If the drawer is now pushed in, the driving pin (8) releases the snap-in element (11) out of its catch position, as is represented in FIGS. 5 and 10. The driving pin (8) goes over the catch nose (17) of the snap-in element (11) in its notch (16) and disengages the snap-in element (11) by the snap-in nose (15) with the casing (13). The unhinged snap-in element (11) is pushed against the upper braking grip (22). Then the slanted slopes (30,32) of the upper braking grip (22) are pushed apart by the corresponding slanted surfaces (31,33) of the snap-in elements (11), already resulting in the start of the braking action. Simultaneously, the upper braking grip (22) is moved in the arrow direction (36). The rollers (20,21) roll off the slanted surfaces (27,28), moving the braking grips (22,23) against each other and expanding against each other. This expansion of the braking grips occurs more forcefully; the faster the drawer's push-in speed is and the larger the push-in mass is. Once the drawer's braking has occurred, the pulling action of the tension spring (9) takes place, which pulls the upper braking grip (22) over the roller (20) in the push-in direction (36). The braking grips (22,23) reach in their normal position, as illustrated in FIG. 9 and the braking is reduced so that the drawer is pulled by the tension spring (9) into its closed position. Then the braking and closing process are completed.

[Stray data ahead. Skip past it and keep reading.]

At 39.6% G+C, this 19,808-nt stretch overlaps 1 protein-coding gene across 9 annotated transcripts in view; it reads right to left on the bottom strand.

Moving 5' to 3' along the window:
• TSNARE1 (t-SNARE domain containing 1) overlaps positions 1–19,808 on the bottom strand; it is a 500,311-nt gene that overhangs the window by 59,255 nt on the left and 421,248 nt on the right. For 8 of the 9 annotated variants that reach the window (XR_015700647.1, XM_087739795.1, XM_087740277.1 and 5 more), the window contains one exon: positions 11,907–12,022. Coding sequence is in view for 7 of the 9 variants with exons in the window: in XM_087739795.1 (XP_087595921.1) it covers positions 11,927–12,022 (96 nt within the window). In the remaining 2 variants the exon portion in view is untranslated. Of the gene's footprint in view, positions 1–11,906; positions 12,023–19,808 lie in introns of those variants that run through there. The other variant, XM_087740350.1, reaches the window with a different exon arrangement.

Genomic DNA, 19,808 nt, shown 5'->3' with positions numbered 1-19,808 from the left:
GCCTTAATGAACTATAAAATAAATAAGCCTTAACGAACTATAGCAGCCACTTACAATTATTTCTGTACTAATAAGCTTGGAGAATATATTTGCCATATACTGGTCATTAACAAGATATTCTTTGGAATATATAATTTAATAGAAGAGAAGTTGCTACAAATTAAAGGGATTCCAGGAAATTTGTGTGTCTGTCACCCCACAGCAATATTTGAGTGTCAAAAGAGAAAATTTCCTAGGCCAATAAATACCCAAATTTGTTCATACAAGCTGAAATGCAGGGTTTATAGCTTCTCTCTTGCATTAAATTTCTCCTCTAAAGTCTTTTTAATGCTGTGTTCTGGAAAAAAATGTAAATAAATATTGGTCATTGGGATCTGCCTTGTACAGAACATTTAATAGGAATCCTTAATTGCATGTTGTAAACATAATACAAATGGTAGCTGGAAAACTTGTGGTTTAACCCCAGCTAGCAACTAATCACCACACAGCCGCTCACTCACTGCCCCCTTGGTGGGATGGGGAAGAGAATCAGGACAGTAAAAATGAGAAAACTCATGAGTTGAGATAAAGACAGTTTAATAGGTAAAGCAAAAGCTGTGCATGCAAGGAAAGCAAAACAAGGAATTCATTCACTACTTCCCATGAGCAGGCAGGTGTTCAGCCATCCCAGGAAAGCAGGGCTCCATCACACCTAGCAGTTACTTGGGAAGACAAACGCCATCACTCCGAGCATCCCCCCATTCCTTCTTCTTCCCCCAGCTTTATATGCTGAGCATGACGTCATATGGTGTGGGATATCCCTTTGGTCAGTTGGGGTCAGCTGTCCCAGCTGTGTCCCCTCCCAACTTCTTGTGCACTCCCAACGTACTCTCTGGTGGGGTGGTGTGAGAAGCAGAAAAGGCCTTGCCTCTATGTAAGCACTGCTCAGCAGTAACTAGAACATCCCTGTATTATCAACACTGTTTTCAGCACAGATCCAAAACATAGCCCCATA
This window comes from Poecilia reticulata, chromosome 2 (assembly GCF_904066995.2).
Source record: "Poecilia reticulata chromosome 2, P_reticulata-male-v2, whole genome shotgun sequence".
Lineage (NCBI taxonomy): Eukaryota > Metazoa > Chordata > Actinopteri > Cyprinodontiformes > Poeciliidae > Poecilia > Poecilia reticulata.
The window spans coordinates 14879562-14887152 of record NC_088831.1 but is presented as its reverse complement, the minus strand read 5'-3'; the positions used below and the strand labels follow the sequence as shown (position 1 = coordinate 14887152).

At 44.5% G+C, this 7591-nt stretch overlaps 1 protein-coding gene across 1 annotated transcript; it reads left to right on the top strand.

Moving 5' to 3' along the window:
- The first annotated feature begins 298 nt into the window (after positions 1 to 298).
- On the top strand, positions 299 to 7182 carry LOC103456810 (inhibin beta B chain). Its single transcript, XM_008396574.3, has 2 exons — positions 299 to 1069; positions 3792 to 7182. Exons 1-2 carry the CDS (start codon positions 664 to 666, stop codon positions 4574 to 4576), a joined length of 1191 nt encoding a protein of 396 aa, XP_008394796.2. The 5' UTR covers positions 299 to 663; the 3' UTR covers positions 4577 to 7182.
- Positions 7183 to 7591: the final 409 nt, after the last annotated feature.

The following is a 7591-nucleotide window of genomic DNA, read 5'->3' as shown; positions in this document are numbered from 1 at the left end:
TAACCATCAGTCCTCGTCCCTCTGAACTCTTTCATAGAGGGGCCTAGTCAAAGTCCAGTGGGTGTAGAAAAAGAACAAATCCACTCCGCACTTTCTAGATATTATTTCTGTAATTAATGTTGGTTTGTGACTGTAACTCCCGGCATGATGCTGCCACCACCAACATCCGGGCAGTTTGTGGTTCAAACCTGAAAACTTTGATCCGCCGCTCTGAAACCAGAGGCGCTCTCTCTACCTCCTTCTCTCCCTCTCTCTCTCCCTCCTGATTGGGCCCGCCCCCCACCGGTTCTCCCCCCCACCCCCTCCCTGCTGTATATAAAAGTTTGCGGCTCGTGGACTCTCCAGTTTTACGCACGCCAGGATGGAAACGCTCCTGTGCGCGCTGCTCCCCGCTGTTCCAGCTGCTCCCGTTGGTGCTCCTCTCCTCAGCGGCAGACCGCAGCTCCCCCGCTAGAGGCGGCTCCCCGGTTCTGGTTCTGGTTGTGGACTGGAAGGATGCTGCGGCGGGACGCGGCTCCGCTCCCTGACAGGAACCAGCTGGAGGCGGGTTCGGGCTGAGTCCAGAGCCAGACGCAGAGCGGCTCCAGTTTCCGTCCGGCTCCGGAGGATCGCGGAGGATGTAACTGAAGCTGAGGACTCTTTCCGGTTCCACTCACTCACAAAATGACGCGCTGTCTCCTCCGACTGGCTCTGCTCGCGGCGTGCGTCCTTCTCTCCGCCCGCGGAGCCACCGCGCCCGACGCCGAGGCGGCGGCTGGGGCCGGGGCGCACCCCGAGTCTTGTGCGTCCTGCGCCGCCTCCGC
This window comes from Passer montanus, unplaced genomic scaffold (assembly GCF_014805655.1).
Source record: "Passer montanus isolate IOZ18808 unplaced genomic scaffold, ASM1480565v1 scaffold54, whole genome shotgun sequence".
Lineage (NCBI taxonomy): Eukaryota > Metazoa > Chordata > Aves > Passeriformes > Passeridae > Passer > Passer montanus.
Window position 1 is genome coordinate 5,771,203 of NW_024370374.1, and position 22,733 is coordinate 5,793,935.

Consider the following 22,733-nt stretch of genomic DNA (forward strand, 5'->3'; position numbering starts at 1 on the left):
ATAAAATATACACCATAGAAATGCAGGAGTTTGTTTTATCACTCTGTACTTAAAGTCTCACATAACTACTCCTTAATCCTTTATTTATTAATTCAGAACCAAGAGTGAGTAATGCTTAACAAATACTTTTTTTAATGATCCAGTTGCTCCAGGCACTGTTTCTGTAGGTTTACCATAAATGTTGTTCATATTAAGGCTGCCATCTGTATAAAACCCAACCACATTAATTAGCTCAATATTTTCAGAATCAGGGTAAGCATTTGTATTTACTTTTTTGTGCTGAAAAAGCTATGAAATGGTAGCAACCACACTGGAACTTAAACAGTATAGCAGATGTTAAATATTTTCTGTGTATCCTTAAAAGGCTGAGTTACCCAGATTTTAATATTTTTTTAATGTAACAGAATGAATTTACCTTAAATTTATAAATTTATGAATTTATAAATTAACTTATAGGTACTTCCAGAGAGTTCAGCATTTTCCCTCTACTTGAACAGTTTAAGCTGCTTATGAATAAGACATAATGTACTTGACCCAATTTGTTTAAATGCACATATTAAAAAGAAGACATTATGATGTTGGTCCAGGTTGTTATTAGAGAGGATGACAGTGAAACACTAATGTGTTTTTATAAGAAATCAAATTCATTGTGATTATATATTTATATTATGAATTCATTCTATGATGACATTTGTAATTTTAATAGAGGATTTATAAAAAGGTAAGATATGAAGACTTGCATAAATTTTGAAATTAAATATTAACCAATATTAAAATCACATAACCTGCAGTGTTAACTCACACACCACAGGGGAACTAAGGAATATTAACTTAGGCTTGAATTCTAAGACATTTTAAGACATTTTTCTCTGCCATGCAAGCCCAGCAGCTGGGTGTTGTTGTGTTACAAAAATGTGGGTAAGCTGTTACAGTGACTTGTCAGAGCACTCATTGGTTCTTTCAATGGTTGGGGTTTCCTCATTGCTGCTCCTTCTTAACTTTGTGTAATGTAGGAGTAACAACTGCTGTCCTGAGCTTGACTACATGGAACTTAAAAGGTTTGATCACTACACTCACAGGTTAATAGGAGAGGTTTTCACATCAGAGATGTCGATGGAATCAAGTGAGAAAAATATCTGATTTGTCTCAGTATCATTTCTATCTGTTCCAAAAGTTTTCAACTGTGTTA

As shown in FIG. 6, a release (25) in the casing (13) in the tension spring's (9) pull-in area can make the spring's pull easier by the guide track's (12) widening in the release (25) area of the braking element (10), which counters a reduced resistance. The generated braking force is released by the rollers (20) and the pull-in device can operate unhindered.

As FIG. 11 shows, the distance “d” between the center of the first roller (20) and the start of the slanted surface (27) is essentially less than the distance “D” between the center of the following roller (21) and the beginning of the following slanted surface (27). This is designed so that the roller reaches the operating area of the slanted surfaces (27) earlier than the roller (21), so that at the beginning of the braking process, the roller (20) activates the braking before the next roller (21), thereby generating an additional braking action.